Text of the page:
Overview
Lumpectomy, also known as breast-conserving or breast-sparing surgery, wide local excision, or partial mastectomy, is surgery to remove a breast cancer tumor along with some of the normal breast tissue that surrounds it. The goal in removing the normal breast tissue is to create clear margins and help ensure that no cancer cells remain in your breast. One or more lymph nodes near the tumor or in the armpit may also be removed during a lumpectomy. Unlike mastectomy, lumpectomy removes only a portion of the breast. The amount and location of the breast tissue removed depend on the type, size and location of your tumors.... read more

Lumpectomy may be performed to confirm or to rule out a diagnosis of breast cancer. It may also be a treatment option for women with early-stage breast cancer or locally advanced breast cancer. Lumpectomy is most frequently recommended as a treatment for breast cancer when there is only one tumor in the breast, and the tumor is less than five centimeters in diameter. When used as a treatment, lumpectomy is most frequently followed by radiation therapy in order to lower the risk that cancer might recur.

Lumpectomy is not recommended for pregnant women, women who have already had a course of radiation to the same breast, or women with other conditions such as lupus, scleroderma, or vasculitis that make the side effects of radiation harder to tolerate. Lumpectomy may not be advisable in cases where tumors are extensive in the breast; if you have tumors in more than one area in the breast; if previous lumpectomies have failed to remove the tumor; or if you have small breasts and a large tumor, which could make the scars more disfiguring. Whether or not lumpectomy is the best choice may also depend on where the tumor is located. For instance, if it is directly beneath the nipple, lumpectomy could also be more disfiguring.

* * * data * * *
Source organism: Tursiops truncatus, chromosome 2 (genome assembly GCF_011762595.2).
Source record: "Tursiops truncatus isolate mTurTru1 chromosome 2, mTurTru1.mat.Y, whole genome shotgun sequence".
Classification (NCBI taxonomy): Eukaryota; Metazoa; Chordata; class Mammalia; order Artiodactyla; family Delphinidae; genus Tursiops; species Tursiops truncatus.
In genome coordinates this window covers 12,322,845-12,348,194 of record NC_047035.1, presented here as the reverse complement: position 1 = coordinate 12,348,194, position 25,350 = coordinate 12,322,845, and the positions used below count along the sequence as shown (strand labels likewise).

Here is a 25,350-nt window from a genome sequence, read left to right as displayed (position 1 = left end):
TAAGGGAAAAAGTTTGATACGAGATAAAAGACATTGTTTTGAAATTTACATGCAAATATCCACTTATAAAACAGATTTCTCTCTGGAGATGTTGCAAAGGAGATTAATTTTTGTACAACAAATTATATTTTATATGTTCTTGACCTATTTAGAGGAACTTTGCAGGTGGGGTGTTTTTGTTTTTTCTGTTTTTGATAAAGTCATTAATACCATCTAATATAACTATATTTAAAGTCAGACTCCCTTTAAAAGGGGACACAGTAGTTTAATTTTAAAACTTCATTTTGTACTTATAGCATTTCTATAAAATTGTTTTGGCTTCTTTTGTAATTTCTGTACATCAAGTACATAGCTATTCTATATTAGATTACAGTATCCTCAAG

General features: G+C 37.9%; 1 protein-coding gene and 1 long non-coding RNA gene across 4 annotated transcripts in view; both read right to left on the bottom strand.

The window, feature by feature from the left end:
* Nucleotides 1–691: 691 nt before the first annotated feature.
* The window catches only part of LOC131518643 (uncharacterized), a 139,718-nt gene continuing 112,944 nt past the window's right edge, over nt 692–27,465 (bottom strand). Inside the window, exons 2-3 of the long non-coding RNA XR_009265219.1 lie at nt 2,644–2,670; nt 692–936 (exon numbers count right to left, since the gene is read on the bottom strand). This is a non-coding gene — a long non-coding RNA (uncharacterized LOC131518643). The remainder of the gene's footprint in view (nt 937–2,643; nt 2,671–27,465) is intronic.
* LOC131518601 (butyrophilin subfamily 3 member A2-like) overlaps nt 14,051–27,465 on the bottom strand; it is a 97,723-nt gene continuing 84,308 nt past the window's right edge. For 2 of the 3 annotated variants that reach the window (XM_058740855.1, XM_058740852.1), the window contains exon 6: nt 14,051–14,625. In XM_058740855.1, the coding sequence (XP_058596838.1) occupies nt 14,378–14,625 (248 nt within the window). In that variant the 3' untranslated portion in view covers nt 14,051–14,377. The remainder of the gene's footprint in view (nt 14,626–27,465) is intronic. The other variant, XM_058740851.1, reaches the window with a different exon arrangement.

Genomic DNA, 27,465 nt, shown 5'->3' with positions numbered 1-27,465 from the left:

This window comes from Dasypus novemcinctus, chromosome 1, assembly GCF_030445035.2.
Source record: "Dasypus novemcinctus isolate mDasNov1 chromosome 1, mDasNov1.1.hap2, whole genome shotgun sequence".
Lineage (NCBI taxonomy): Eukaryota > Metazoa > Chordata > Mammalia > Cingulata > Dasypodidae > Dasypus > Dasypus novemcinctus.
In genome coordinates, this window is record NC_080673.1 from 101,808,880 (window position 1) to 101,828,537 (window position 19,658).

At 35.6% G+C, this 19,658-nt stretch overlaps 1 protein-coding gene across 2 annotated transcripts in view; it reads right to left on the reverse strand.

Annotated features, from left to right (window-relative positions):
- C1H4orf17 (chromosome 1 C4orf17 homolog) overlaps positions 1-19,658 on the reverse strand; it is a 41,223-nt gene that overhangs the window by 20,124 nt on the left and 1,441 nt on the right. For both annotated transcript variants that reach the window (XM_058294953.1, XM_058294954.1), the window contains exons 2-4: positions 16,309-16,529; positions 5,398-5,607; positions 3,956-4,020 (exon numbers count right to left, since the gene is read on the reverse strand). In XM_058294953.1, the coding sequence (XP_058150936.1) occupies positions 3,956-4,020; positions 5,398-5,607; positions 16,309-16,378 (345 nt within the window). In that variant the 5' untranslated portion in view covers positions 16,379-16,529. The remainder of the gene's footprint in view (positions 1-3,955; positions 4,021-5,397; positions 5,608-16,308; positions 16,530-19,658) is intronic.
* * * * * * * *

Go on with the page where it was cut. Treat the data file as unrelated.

What does it involve?
Ask your doctor for details about how much breast tissue will be removed, where it will be, and what kind of scar you will have. Make sure you understand all of your options, and the risks and benefits associated with each.

Lumpectomy is often an outpatient procedure, but more extensive surgeries may necessitate one or two days of hospital stay for monitoring. Lumpectomy may be done under local anesthesia or general anesthesia.